On Closer Look, the ACA Has Also Helped Young Men Gain Coverage

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<p>The Affordable Care Act (ACA) was expected to be a boon for women as well as older, sicker people, due to the law’s ban on insurers charging more based on gender or health status and its limits on age-based pricing. Young men, however, were one group that many analysts believed might not gain coverage under the law — largely because the ACA’s penalties for not having coverage wouldn’t be large enough to convince them to buy insurance.</p><p>But new research from the Commonwealth Fund shows that, following the ACA’s enactment, coverage rates rose for <em>all</em> groups, including higher-income young men who aren’t eligible for the law’s premium subsidies. New York University’s Sherry Glied and Ougni Chakraborty find that the ACA’s individual mandate, along with marketing efforts and an increase in the perceived value of health insurance, outweighed the effects of the new rating and benefit rules.</p>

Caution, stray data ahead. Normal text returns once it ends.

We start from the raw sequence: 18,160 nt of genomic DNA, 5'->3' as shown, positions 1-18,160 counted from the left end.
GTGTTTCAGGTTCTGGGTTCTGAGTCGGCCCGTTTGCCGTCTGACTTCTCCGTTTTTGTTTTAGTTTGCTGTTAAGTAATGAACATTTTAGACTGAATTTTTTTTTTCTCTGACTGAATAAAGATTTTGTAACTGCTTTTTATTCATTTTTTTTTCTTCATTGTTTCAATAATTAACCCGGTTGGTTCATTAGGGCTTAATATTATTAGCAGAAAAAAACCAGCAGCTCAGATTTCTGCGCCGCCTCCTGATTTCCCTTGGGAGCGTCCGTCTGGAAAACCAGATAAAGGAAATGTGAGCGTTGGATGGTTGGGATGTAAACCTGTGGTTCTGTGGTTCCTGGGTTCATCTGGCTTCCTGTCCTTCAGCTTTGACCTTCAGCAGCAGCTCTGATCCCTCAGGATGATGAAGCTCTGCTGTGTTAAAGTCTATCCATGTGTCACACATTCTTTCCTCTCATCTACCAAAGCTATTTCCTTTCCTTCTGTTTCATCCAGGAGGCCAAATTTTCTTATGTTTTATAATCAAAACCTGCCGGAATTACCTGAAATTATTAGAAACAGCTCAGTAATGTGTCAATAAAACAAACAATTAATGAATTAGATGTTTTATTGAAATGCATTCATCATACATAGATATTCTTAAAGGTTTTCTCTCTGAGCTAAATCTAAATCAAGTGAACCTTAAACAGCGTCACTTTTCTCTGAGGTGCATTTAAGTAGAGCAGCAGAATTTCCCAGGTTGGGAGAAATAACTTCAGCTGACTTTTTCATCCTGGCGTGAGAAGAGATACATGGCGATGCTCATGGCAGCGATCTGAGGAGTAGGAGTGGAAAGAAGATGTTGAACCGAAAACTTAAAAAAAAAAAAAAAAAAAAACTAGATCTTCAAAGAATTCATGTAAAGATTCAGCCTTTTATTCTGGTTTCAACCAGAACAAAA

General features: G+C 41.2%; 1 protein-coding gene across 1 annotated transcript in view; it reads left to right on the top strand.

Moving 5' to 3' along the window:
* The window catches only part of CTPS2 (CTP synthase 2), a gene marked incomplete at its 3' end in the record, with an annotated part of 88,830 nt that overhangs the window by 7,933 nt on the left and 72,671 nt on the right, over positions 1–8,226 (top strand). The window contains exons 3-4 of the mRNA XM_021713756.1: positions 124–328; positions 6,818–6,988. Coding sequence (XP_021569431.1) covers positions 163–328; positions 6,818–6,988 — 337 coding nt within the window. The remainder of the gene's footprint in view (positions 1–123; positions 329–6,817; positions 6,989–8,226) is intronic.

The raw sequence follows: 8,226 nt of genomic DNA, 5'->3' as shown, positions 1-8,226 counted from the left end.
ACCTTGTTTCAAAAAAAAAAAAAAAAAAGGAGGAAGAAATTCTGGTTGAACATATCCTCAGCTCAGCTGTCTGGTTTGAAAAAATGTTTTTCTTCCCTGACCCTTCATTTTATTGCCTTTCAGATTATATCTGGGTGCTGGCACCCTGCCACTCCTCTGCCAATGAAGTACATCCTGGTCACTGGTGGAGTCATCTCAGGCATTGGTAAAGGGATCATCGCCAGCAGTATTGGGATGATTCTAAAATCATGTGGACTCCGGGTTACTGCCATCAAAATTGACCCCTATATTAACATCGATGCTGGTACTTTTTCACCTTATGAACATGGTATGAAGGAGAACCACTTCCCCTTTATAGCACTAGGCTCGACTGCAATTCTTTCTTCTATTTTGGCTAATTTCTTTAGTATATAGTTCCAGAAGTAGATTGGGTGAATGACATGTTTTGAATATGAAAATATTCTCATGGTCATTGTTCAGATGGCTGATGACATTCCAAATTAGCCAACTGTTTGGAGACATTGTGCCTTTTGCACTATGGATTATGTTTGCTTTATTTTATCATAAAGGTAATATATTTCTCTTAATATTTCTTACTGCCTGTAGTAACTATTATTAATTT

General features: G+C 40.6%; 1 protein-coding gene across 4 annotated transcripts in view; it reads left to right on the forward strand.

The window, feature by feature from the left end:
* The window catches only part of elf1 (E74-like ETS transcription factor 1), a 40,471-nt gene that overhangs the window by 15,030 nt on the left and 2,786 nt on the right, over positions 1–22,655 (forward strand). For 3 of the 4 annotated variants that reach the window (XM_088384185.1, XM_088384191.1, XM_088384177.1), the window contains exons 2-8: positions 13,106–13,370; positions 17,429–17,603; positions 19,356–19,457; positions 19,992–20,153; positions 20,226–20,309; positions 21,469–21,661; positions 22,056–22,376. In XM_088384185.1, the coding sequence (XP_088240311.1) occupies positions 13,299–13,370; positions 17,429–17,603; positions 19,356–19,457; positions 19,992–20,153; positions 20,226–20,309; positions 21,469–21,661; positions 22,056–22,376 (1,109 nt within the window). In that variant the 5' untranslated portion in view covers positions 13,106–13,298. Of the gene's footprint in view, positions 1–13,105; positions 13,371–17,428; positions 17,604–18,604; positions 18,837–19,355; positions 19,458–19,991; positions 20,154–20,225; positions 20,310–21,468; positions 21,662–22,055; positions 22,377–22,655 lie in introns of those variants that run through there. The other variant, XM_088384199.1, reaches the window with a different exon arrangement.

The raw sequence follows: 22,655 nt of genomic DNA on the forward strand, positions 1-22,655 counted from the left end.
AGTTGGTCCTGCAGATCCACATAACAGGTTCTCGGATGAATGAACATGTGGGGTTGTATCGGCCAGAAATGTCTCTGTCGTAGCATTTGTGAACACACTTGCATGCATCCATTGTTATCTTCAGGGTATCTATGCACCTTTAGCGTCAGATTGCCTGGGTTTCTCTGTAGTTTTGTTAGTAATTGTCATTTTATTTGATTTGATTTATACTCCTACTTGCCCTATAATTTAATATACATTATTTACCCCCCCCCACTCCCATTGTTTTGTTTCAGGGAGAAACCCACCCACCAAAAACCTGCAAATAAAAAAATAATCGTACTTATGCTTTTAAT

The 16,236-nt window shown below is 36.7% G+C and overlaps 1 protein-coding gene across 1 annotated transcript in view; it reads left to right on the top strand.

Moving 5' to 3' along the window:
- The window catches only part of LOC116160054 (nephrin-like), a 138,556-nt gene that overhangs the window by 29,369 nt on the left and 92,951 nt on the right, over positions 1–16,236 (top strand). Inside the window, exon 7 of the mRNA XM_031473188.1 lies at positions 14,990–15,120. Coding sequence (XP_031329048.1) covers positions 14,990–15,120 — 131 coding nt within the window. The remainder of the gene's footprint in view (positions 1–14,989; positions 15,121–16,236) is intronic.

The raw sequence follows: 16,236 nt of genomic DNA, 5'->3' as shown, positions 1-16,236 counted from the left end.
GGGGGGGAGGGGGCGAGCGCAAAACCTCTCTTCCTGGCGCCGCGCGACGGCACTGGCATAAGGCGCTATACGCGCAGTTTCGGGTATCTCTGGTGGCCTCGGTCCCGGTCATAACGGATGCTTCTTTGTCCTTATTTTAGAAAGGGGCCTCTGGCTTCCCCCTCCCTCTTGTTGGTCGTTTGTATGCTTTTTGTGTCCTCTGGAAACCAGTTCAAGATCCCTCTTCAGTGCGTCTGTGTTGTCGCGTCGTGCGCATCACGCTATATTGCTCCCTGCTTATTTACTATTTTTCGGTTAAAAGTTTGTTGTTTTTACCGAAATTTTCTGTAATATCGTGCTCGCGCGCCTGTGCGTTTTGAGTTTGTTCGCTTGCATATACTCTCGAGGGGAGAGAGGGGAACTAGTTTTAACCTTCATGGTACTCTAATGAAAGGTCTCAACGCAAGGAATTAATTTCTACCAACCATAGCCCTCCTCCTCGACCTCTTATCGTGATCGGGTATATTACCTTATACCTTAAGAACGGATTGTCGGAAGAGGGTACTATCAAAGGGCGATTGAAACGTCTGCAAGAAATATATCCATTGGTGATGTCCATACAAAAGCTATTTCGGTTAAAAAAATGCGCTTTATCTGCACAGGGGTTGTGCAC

<p>“The ACA’s mandate increased both the incentive for having insurance and the importance of the decision,” the authors write. It was this combination in particular, they say, that significantly raised coverage rates for young men.</p>

http://www.commonwealthfund.org/publications/newsletters/ealerts/2018/apr/young-men-coverage-aca Read the study